Debating the End of Men

Tuesday, September 20, 2011

Editor of Slate’s women’s blog, DoubleX, and contributing editor at The AtlanticHanna Rosin talks about the continuing debate over her 2010 Atlantic article "The End of Men," plus whether the new TV season proves her point.

EVENT: Hanna will be participating at the Intelligence Squared debate "Men Are Finished" tonight at 6:45.


Hanna Rosin

Comments [51]


Ah, yes. A feminist doing a victory dance over the grave of male power. Ms Rosin's hatred of men (including her own son apparently) has blinded her to the danger of alienating half the world's population from her cause.

Her feminist hubris is so great that she has started to believe her own propoganda: Ms. Rosin honestly seems to believe women no longer need men to continue their advancement to what she hopes is domination over men.

After decades of whining about equality, women like Rosin assume it is their own superiority that is now getting them ahead, instead of a tilted playing field created by their feminist sisters over the past 50 years.

It is time men stopped accepting this blatant sexism, particularly when directed against vulnerable children, like Ms. Rosin's own son. This nonsense would never be accepted by women if the roles were reversed.

Men need to stop measuring themselves by whether they receive the approval of haters like Rosin. We need to carve our own destiny, preferably away from females who seek to drag us down and who would dance on our graves before we are even dead.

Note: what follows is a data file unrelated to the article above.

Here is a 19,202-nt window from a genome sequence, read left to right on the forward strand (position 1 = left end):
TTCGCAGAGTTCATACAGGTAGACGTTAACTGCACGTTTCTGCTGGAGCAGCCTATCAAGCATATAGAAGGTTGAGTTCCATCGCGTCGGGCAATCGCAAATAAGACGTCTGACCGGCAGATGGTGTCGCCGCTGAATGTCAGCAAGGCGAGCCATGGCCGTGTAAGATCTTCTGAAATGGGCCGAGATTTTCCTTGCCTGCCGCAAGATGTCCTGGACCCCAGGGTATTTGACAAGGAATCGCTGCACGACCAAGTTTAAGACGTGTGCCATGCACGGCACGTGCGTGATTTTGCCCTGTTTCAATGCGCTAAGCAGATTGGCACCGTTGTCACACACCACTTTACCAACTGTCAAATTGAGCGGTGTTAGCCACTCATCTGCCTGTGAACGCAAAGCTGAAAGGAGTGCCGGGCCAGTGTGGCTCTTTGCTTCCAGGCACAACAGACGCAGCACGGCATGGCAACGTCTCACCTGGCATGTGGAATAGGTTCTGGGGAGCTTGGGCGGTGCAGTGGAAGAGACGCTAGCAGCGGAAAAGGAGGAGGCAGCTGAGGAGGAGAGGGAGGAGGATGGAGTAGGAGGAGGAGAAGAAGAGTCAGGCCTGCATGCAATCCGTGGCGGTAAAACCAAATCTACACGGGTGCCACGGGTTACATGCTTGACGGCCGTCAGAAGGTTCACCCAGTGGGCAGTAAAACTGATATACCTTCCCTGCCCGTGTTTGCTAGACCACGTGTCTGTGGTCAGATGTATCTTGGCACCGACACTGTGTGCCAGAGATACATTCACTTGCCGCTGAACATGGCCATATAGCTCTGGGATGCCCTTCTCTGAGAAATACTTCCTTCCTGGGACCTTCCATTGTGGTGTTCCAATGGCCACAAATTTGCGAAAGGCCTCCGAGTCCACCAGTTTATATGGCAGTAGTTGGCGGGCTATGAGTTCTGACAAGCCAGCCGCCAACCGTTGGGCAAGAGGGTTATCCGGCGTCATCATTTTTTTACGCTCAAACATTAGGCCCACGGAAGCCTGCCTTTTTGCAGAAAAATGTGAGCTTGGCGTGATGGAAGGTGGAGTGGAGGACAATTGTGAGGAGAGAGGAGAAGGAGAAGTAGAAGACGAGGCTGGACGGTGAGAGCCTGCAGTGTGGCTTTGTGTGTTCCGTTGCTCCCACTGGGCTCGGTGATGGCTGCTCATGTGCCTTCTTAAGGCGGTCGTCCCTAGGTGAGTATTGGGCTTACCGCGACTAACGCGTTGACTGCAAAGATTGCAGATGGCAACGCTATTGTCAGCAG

Nov. 07 2011 04:01 PM
Erik from Las Vegas, NV

I work in the public sector in the IT department of the local County level government here in Southern Nevada. I am a man, 28 years of age and very happy to report that all but one of my superiors are women. They really bring a great force of open mindedness and a sense of community that I feel many of my past male superiors have lacked. Women in management-level positions just seem to be better at it. They are mostly calmer, slower to act irrationally and faster to appologize when they wrong a colleague. Stature and dominance are replaced by mutual respect and a willingness to listen. I wouldn't have it any other way. If men want to continue even existing in the capicity they do in the current work force, they had better start taking note as to why the women in higher positions than themselves are doing so well. I say it's due to the "macho" attitude being almost nonexistent in women.

Sep. 20 2011 06:35 PM
uscdadnyc from nyc

Female Conventional Wisdom Has it: When a Male in a M/F relationship earns Money, it is characterized as "OUR" Money. When a Female in a M/F relationship earns Money, it is characterized as "Her" Money. When these gender roles are Reversed then it is truly "(the) End of Men".

Sep. 20 2011 03:26 PM
Wayne Johnson Ph.D. from Brooklyn

Why wasn't another representative from this debate invited on? Where was Christina Summer Hoff? Think about it, you gave the men are finished position the full time and men matter, nothing. In the future how about trying to make up for this outrage. I taught the first Men's Liberation course in America-Temple University 1974, I would be happy to rebut Ms. Rosin's nonsense.

Sep. 20 2011 01:27 PM
Brock from Midtown

Men, get out if you can. Get that government issued little blue book

Sep. 20 2011 01:06 PM
Charles from NNJ

I think this is the product of empowering women to the detriment of men which is what the media has been doing for 30 years. This latest mancession is hitting at the perfect time. Men are not finished, in my experience these powerful rich women still are women. They come back to us for the emotional stability their high powered jobs rob them of. Besides you ever work for a woman, hormonally infused emotional BS rollercoaster. They don't inspire organizational stability, ask anyone who has ever worked in Clinical Research and Nursing, like me.

Sep. 20 2011 12:25 PM